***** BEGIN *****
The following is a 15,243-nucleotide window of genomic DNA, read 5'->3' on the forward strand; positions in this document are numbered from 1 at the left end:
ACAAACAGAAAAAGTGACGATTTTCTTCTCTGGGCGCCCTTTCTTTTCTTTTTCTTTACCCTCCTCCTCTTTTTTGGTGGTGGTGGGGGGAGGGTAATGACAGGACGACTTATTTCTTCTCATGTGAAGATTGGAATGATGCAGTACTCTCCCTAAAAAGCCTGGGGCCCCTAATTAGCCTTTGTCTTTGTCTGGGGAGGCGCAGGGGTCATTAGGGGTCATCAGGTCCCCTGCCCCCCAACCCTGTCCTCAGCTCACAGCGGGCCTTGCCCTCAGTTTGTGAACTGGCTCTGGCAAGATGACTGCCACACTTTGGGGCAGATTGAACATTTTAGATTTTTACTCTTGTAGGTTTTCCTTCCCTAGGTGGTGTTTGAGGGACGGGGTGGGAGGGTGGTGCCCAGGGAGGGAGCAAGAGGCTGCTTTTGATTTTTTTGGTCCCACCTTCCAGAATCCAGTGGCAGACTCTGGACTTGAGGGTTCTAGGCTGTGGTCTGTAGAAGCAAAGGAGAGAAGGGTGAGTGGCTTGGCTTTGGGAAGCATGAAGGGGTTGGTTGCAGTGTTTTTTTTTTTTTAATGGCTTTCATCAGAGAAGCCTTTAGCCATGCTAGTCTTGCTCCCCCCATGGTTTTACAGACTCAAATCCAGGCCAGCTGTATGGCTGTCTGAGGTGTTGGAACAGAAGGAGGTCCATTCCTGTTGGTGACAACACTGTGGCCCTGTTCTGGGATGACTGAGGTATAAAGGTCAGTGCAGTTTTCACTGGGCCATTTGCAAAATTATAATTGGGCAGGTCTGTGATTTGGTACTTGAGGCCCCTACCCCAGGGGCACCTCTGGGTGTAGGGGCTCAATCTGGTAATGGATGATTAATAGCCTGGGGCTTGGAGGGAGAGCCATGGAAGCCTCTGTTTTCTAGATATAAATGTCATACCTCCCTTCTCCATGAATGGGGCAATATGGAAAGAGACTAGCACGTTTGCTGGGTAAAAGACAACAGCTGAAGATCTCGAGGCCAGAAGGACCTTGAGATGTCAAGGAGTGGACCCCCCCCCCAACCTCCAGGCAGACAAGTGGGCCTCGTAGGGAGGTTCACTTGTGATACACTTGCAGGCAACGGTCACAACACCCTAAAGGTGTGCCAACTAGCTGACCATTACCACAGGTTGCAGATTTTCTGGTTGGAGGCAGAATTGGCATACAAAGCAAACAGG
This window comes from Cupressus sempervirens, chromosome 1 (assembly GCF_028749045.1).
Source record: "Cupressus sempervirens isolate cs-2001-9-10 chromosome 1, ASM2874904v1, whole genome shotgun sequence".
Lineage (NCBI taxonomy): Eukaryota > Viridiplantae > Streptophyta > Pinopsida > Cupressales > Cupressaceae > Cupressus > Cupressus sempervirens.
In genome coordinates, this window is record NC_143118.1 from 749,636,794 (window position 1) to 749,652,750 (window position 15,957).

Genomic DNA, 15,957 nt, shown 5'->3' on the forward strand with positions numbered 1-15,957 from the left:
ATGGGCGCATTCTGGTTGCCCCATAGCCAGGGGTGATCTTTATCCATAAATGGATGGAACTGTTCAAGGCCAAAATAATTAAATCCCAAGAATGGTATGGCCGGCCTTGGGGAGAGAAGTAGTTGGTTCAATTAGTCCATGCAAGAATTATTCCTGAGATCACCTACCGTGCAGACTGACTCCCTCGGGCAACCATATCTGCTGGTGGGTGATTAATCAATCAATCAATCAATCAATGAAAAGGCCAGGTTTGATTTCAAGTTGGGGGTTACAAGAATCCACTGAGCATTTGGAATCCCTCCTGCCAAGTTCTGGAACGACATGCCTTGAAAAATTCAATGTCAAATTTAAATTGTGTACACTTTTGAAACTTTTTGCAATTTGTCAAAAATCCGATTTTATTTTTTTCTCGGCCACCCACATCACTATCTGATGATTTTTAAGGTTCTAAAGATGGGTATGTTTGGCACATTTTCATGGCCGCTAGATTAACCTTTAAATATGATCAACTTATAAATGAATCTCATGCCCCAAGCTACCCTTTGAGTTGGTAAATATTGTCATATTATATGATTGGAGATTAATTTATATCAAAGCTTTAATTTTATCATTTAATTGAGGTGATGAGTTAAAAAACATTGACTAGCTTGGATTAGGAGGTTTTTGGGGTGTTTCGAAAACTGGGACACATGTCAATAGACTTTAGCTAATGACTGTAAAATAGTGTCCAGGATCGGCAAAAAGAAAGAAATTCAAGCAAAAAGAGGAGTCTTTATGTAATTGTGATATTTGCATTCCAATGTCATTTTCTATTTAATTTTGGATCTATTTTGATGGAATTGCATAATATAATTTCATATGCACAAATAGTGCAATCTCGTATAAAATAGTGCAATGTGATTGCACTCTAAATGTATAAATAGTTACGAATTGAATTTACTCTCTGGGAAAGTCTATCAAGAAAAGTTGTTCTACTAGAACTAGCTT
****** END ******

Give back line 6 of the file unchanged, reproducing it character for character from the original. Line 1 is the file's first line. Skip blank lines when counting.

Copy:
In genome coordinates, this window is record NC_143118.1 from 749,636,794 (window position 1) to 749,652,750 (window position 15,957).